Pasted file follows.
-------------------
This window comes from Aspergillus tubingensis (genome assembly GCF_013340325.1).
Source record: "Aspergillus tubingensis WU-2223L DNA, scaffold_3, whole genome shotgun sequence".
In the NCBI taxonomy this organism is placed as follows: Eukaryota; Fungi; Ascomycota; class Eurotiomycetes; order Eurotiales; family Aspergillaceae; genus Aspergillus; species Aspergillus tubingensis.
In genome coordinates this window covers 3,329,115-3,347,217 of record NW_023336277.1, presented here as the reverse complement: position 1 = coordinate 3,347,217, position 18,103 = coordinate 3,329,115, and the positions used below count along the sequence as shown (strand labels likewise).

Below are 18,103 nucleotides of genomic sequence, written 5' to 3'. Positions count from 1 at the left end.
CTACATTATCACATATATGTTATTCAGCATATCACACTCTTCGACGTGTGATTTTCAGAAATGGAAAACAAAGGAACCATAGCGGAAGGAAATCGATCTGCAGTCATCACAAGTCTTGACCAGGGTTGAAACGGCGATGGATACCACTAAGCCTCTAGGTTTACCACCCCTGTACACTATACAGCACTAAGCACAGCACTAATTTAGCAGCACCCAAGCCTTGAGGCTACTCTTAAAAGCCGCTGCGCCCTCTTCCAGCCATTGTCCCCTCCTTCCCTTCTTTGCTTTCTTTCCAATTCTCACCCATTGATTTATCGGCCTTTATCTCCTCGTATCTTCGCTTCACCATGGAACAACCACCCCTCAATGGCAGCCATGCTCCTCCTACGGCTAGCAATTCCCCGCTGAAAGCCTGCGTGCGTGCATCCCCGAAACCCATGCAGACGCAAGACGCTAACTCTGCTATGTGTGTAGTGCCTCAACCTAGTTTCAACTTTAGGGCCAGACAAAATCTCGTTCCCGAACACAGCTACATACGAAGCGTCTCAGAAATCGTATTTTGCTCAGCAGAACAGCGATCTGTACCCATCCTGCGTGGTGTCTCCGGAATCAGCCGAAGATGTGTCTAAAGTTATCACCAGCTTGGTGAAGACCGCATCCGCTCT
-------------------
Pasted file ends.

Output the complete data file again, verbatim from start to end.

This window comes from Aspergillus tubingensis (genome assembly GCF_013340325.1).
Source record: "Aspergillus tubingensis WU-2223L DNA, scaffold_3, whole genome shotgun sequence".
In the NCBI taxonomy this organism is placed as follows: Eukaryota; Fungi; Ascomycota; class Eurotiomycetes; order Eurotiales; family Aspergillaceae; genus Aspergillus; species Aspergillus tubingensis.
In genome coordinates this window covers 3,329,115-3,347,217 of record NW_023336277.1, presented here as the reverse complement: position 1 = coordinate 3,347,217, position 18,103 = coordinate 3,329,115, and the positions used below count along the sequence as shown (strand labels likewise).

Below are 18,103 nucleotides of genomic sequence, written 5' to 3'. Positions count from 1 at the left end.
CTACATTATCACATATATGTTATTCAGCATATCACACTCTTCGACGTGTGATTTTCAGAAATGGAAAACAAAGGAACCATAGCGGAAGGAAATCGATCTGCAGTCATCACAAGTCTTGACCAGGGTTGAAACGGCGATGGATACCACTAAGCCTCTAGGTTTACCACCCCTGTACACTATACAGCACTAAGCACAGCACTAATTTAGCAGCACCCAAGCCTTGAGGCTACTCTTAAAAGCCGCTGCGCCCTCTTCCAGCCATTGTCCCCTCCTTCCCTTCTTTGCTTTCTTTCCAATTCTCACCCATTGATTTATCGGCCTTTATCTCCTCGTATCTTCGCTTCACCATGGAACAACCACCCCTCAATGGCAGCCATGCTCCTCCTACGGCTAGCAATTCCCCGCTGAAAGCCTGCGTGCGTGCATCCCCGAAACCCATGCAGACGCAAGACGCTAACTCTGCTATGTGTGTAGTGCCTCAACCTAGTTTCAACTTTAGGGCCAGACAAAATCTCGTTCCCGAACACAGCTACATACGAAGCGTCTCAGAAATCGTATTTTGCTCAGCAGAACAGCGATCTGTACCCATCCTGCGTGGTGTCTCCGGAATCAGCCGAAGATGTGTCTAAAGTTATCACCAGCTTGGTGAAGACCGCATCCGCTCT